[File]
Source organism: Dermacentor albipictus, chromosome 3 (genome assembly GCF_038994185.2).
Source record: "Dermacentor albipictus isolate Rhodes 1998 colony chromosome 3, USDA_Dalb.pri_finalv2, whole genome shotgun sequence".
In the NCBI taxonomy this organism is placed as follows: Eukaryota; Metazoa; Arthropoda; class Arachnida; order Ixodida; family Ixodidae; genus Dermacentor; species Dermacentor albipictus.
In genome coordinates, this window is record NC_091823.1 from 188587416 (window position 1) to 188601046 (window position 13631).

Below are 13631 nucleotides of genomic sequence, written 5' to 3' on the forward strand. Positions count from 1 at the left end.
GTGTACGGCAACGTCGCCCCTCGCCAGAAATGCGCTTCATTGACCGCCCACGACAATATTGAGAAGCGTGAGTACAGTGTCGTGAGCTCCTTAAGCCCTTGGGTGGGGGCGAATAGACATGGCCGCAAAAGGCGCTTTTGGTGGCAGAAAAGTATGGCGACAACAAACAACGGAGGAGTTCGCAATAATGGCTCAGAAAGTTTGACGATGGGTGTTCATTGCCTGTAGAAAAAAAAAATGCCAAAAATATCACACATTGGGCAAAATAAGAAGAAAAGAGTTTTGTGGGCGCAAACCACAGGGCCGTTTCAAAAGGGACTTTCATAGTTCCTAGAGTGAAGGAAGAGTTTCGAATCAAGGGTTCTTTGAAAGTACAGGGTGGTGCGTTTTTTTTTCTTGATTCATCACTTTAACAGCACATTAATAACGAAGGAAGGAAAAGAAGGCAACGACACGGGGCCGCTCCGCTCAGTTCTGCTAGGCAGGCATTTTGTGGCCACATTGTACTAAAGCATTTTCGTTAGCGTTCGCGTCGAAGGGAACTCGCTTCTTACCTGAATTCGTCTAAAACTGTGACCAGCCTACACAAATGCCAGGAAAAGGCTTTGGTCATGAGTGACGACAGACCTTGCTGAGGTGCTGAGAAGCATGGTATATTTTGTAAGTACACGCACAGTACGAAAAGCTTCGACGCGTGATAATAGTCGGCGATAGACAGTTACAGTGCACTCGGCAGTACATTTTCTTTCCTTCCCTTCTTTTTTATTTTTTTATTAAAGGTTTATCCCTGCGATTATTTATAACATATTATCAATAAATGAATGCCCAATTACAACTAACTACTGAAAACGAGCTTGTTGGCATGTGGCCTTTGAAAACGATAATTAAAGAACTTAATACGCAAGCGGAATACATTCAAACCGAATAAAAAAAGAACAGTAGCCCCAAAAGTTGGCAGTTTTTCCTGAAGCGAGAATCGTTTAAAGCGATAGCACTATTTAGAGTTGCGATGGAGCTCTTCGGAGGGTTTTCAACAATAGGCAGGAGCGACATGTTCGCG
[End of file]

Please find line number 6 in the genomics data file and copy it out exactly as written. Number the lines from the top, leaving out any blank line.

GTGTACGGCAACGTCGCCCCTCGCCAGAAATGCGCTTCATTGACCGCCCACGACAATATTGAGAAGCGTGAGTACAGTGTCGTGAGCTCCTTAAGCCCTTGGGTGGGGGCGAATAGACATGGCCGCAAAAGGCGCTTTTGGTGGCAGAAAAGTATGGCGACAACAAACAACGGAGGAGTTCGCAATAATGGCTCAGAAAGTTTGACGATGGGTGTTCATTGCCTGTAGAAAAAAAAAATGCCAAAAATATCACACATTGGGCAAAATAAGAAGAAAAGAGTTTTGTGGGCGCAAACCACAGGGCCGTTTCAAAAGGGACTTTCATAGTTCCTAGAGTGAAGGAAGAGTTTCGAATCAAGGGTTCTTTGAAAGTACAGGGTGGTGCGTTTTTTTTTCTTGATTCATCACTTTAACAGCACATTAATAACGAAGGAAGGAAAAGAAGGCAACGACACGGGGCCGCTCCGCTCAGTTCTGCTAGGCAGGCATTTTGTGGCCACATTGTACTAAAGCATTTTCGTTAGCGTTCGCGTCGAAGGGAACTCGCTTCTTACCTGAATTCGTCTAAAACTGTGACCAGCCTACACAAATGCCAGGAAAAGGCTTTGGTCATGAGTGACGACAGACCTTGCTGAGGTGCTGAGAAGCATGGTATATTTTGTAAGTACACGCACAGTACGAAAAGCTTCGACGCGTGATAATAGTCGGCGATAGACAGTTACAGTGCACTCGGCAGTACATTTTCTTTCCTTCCCTTCTTTTTTATTTTTTTATTAAAGGTTTATCCCTGCGATTATTTATAACATATTATCAATAAATGAATGCCCAATTACAACTAACTACTGAAAACGAGCTTGTTGGCATGTGGCCTTTGAAAACGATAATTAAAGAACTTAATACGCAAGCGGAATACATTCAAACCGAATAAAAAAAGAACAGTAGCCCCAAAAGTTGGCAGTTTTTCCTGAAGCGAGAATCGTTTAAAGCGATAGCACTATTTAGAGTTGCGATGGAGCTCTTCGGAGGGTTTTCAACAATAGGCAGGAGCGACATGTTCGCG